• Whether Honeycrisp, Granny Smith, Fuji, or Gala (or better yet, an assortment), thinly sliced apples pair with cheese perfectly. Green Granny Smiths, for example, are tart and crisp, so they work well with cheddar cheese. For a special treat, add a drizzle of honey.
• Berries like raspberries, strawberries, and blackberries also beautifully pair with a variety of cheeses. And they are also low on the glycemic index, so win-win.
• Grapes add a natural sweetness and pop of flavor to counteract the creaminess of the cheese. Both green and red seedless grapes are a beautiful addition. (Just keep them seedless.)
• Pears, like apples, wonderfully accompany the richness of cheese. Plus, because they’re mild in flavor, they allow the cheese to be the star.
• Apricots, dates, and figs add a dessert-like sweetness that’s perfect for freshening the palate. Plus, nothing screams holiday festivities like figs. I also like to add a fig jam because you can never have enough figs.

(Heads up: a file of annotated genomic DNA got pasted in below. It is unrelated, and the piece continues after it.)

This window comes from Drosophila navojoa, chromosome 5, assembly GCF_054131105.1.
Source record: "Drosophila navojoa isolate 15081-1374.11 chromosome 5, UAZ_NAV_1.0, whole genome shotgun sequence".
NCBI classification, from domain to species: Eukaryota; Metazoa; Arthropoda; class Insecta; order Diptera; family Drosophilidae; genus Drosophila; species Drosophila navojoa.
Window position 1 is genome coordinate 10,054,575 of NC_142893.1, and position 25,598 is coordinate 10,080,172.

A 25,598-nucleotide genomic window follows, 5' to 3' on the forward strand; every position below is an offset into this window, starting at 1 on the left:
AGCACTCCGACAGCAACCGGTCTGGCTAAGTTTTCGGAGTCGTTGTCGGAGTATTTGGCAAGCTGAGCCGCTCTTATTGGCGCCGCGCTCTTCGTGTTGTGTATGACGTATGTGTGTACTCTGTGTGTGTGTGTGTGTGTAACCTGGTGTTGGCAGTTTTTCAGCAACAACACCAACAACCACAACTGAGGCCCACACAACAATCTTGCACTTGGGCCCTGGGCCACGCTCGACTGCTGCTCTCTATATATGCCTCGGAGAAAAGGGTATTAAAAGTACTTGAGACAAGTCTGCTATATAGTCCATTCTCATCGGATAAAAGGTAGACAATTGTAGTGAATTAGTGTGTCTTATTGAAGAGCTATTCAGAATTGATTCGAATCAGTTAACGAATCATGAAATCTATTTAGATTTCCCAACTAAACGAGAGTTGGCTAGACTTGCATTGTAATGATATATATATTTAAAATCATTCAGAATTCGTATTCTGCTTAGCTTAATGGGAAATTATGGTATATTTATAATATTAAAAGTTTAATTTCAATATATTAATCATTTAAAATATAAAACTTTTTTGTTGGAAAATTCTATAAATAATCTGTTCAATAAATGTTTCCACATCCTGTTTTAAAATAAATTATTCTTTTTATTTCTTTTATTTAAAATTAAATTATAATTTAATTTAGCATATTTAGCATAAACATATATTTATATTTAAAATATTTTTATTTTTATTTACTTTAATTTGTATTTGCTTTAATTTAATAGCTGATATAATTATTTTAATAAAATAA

Step 5: The Salty Sides
Next you will want to select some salty items to sprinkle throughout. My ideas are nuts such as pistachios, almonds, and walnuts—perhaps even some candied nuts would work well.
I love a good deli olive or even an olive salad. These are always a superb addition to a meat and cheese platter. Don’t use canned olives. Trust me on this.
Step 6: The Crackers and/or Breads
Lastly, you will want to select an array of crackers and bread—think crostinis, flatbread crackers, and thinly sliced crackers. I recommend choosing plain crackers, so they don’t take over all the other the flavors on the board.
There is really no wrong way to build a charcuterie board, and you can never have too much. There are plenty of options for all of your “dieting” needs whether they be ketogenic, Mediterranean, Low Carb, or whatever you fancy. Have fun with it and be sure to share your creations with me.